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The Monash University Handbook provides information on the courses and units offered to students at Monash during the

current academic year. It is primarily a tool to assist students who have commenced, or are about to commence, their studies to plan each stage of enrolment in their chosen course, so that they can undertake the required program of study. In particular, the Handbook includes the overall requirements that students who commence a course in the current academic year must normally satisfy before they are eligible to be awarded that qualification. Students who commenced their studies in their enrolled course prior to the current academic year should consult the archived Handbook for the year in which they commenced their studies. All handbooks are available online at www.monash.edu.au/pubs/handbooks, including notifications of updates via the handbook change register.

Monash University Handbook 2011 Undergraduate - Unit


MTH1020 - Analysis of change
6 points, SCA Band 0 (NATIONAL PRIORITY), 0.125 EFTSL
Refer to the specific census and withdrawal dates for the semester(s) in which this unit is offered. Level Undergraduate Faculty Faculty of Science Offered Clayton First semester 2011 (Day) Clayton Second semester 2011 (Day) Gippsland First semester 2011 (Day) Gippsland First semester 2011 (Off-campus) Coordinator(s) Associate Professor Cristina Varsavsky (Clayton); Dr Andrew Percy (Gippsland)

Chief examiner(s)
Associate Professor Cristina Varsavsky

Contact hours
Three 1-hour lectures and one 2-hour support class per week

Prerequisites
MTH1010 or VCE Mathematical Methods units 3 and 4 (with an average grade of C or above in the written examination components)

Prohibitions
MTH1055. Please note that students who have already completed MTH1030 or MTH1035 cannot enrol in MTH1020.

Synopsis
Properties of real and complex numbers; algebraic functions and common transcendental functions; modelling change using elementary functions; limits and continuity; rate of change, derivatives, local and global extrema; sums and integrals, anti-derivatives, calculus applications: optimisation, area and volume, introduction to differential equations; Vectors in two- and three- dimensional space.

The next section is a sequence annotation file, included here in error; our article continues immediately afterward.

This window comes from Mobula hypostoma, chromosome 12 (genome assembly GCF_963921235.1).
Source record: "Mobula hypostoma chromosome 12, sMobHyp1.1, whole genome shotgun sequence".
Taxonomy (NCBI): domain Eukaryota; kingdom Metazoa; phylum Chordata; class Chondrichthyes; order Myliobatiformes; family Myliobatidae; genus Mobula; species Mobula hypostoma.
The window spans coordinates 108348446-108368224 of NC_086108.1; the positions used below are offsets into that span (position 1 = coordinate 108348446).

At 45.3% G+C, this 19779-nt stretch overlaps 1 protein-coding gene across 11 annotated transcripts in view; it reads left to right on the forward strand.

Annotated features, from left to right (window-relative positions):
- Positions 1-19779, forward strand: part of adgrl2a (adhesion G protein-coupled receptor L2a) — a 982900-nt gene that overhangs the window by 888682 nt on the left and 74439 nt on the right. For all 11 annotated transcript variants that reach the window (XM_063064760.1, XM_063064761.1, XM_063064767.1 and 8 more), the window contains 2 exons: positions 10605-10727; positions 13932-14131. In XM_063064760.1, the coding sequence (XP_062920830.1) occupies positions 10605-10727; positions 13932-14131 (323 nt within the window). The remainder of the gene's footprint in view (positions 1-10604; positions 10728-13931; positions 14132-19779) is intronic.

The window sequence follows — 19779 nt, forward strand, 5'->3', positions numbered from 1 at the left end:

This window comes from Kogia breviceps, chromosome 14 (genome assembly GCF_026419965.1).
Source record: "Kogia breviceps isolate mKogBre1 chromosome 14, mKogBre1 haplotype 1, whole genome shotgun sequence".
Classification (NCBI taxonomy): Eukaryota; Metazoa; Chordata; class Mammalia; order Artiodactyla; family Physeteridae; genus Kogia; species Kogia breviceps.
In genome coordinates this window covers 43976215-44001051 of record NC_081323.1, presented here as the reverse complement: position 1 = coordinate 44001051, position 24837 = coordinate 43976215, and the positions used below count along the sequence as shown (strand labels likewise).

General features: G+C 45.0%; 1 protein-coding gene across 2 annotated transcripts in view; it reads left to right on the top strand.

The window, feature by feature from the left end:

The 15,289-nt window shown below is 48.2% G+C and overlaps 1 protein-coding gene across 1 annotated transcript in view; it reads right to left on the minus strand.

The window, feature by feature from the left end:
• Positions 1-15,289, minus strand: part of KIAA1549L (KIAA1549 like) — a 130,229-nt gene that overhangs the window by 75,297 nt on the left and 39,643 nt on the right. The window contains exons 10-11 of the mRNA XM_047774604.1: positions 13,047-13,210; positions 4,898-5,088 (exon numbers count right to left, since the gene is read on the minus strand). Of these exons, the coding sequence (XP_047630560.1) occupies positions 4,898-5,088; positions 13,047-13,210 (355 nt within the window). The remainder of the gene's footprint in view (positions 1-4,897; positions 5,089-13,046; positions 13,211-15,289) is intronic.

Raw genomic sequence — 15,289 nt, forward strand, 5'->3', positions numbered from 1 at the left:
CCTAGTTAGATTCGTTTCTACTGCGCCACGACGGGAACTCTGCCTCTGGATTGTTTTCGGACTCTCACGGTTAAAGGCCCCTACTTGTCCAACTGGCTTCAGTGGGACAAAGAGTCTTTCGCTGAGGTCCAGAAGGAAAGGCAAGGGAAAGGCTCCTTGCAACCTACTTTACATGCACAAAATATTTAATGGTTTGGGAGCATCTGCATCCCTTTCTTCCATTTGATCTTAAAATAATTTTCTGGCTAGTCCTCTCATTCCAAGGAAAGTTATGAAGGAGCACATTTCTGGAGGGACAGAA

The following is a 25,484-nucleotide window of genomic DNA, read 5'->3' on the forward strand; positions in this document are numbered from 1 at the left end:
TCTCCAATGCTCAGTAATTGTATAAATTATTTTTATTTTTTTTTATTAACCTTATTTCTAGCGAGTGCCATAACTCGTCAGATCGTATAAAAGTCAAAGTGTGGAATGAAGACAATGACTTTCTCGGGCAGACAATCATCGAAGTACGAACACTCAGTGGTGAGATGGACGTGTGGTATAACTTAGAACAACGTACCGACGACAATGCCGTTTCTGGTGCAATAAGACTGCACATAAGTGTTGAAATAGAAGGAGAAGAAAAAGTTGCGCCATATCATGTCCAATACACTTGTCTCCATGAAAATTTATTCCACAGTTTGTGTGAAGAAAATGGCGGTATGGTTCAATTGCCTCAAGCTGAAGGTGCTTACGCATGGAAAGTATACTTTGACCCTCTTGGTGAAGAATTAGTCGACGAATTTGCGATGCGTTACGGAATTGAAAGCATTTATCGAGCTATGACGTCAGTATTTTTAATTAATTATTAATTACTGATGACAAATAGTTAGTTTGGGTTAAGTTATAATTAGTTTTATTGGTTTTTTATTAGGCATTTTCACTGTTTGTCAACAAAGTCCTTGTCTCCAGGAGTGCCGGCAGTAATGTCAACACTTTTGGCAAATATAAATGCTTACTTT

Objectives
On completion of this unit students should have a firm grasp of the properties of real and complex numbers and the analytical properties of elementary functions, be competent in using the basic techniques in differential and integral calculus to investigate the behaviour of functions which are used to model change in real-life situations and demonstrate basic knowledge of vectors in two- and three-dimensional space. In particular, they will have acquired knowledge of: the properties of real and complex numbers; the concepts of limit, continuity, differentiable and integrable functions; the basic analytic properties of simple algebraic functions and common transcendental functions; the concepts of local and global extrema; the inter- relationship between differentiation and integration; will have developed skills in: working out the functional behaviour by means of neat sketch-graphs; determining basic properties and behaviour of functions by analytic, numerical and graphical means; giving geometric interpretation of and the limiting processes involved in taking the derivative and the integral of a function; using differentiation and integration techniques in applied contexts; vectors and two and three-dimensional space; communicating and interpreting mathematical results; using computer algebra software to analyse change of real-life problems; and will have developed and/or strengthened the ability to present mathematical arguments in writing.

Assessment
Examination (3 hours): 60% Assignments and tests: 40% Students must pass the examination to be awarded a pass grade.

SOURCE: http://www.monash.edu.au/pubs/handbooks/units/MTH1020.html CRICOS Provider Number: 00008C Monash University 2011 handbooks: Faculty of Science Page 1 of 1 While the information provided herein was correct at the time of viewing and/or printing, Monash University reserves the right to alter procedures, fees and regulations should the need arise. Students should carefully read all official correspondence, other sources of information for students and the official university noticeboards to be aware of changes to the information contained herein. The inclusion in a publication of details of a course in no way creates an obligation on the part of the university to teach it in any given year, or to teach it in the manner described. The university reserves the right to discontinue or vary courses at any time without notice. Students should always check with the relevant faculty officers when planning their courses. Some courses and units are described which may alter or may not be offered due to insufficient enrolments or changes to teaching personnel.